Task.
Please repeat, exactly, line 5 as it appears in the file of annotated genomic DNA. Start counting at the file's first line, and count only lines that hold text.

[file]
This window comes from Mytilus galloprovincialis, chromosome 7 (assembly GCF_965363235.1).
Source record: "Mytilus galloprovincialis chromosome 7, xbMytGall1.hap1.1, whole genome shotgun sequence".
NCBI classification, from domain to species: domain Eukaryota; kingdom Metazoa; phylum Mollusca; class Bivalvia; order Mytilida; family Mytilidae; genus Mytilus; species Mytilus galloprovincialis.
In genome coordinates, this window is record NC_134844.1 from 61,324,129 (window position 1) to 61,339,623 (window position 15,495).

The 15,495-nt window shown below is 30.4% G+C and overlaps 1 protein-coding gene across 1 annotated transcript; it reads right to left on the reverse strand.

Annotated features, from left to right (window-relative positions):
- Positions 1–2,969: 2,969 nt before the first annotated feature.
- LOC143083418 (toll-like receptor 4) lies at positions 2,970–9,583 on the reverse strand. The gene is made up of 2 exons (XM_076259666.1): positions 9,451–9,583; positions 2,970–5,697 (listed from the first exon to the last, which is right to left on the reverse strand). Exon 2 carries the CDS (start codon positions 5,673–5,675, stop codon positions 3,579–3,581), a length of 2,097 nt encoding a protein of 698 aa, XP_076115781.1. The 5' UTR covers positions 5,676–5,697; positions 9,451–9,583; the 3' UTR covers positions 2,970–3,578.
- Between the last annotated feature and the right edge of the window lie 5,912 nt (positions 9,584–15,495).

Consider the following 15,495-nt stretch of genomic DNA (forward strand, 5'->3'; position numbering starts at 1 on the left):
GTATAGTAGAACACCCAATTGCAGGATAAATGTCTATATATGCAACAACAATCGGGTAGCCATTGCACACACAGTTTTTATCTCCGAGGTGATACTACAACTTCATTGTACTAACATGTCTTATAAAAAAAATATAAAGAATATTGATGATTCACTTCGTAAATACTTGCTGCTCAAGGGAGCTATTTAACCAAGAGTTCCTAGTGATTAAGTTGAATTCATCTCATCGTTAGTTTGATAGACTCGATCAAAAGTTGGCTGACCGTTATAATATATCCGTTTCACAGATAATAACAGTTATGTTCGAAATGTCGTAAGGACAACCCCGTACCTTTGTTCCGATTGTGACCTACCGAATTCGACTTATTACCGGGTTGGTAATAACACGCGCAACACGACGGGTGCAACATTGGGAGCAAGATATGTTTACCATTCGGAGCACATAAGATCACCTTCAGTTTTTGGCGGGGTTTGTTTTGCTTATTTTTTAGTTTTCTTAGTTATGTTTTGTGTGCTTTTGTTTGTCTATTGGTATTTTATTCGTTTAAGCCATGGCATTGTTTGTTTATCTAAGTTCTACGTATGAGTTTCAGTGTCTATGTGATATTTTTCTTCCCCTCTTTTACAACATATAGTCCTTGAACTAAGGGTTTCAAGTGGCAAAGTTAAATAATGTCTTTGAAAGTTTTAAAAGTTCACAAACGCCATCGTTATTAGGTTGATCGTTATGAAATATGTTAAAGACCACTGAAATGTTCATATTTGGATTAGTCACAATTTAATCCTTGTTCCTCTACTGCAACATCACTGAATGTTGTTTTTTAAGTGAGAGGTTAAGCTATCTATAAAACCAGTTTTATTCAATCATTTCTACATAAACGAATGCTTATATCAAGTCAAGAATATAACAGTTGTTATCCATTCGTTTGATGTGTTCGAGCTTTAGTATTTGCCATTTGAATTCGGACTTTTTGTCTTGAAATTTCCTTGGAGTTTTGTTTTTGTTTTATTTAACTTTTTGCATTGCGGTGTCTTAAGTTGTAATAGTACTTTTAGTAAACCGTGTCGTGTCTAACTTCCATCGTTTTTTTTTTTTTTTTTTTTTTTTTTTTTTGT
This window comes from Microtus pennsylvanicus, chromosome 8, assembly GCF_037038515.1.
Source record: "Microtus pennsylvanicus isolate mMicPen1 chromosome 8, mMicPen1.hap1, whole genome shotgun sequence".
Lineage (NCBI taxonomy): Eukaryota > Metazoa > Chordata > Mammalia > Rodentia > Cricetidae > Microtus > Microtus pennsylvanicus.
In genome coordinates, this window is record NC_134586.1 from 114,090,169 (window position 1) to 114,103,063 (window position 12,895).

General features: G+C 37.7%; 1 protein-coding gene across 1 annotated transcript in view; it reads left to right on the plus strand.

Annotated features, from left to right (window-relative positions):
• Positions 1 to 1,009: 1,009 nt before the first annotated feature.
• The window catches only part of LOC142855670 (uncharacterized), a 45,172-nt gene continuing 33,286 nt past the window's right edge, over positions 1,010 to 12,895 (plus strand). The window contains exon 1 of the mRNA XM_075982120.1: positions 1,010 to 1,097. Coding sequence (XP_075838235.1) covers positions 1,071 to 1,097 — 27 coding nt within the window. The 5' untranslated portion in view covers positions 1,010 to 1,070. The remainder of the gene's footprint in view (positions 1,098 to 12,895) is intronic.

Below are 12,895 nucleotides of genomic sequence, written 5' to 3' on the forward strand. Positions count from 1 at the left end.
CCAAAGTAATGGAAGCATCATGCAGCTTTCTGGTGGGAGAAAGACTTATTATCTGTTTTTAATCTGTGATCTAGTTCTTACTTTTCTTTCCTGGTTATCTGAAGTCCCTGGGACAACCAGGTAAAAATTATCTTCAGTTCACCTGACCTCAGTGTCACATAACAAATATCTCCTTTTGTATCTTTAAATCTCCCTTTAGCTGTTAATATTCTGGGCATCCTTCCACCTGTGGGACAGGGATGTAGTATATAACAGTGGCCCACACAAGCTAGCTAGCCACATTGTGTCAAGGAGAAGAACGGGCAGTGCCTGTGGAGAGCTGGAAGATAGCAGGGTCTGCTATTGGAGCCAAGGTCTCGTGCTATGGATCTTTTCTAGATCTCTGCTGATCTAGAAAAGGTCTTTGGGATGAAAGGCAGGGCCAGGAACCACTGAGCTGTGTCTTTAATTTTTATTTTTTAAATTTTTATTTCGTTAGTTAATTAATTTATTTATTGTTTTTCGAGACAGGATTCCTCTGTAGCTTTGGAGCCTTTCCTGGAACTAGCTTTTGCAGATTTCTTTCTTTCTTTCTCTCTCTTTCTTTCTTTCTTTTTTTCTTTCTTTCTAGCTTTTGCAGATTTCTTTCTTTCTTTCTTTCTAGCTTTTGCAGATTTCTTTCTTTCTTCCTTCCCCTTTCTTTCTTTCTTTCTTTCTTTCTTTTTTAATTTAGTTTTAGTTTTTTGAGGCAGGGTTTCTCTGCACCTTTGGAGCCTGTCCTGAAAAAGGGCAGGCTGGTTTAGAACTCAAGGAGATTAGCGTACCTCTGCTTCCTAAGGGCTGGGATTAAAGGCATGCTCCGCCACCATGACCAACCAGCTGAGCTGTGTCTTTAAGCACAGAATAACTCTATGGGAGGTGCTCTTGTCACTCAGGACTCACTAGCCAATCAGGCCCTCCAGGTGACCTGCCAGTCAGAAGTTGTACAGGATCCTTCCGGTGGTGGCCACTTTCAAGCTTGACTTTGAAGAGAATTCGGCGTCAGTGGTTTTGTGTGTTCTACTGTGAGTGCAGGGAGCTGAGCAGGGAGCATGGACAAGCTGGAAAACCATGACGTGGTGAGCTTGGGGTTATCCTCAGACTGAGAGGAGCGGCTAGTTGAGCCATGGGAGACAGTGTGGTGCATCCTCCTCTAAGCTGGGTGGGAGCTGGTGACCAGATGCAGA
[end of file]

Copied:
The 15,495-nt window shown below is 30.4% G+C and overlaps 1 protein-coding gene across 1 annotated transcript; it reads right to left on the reverse strand.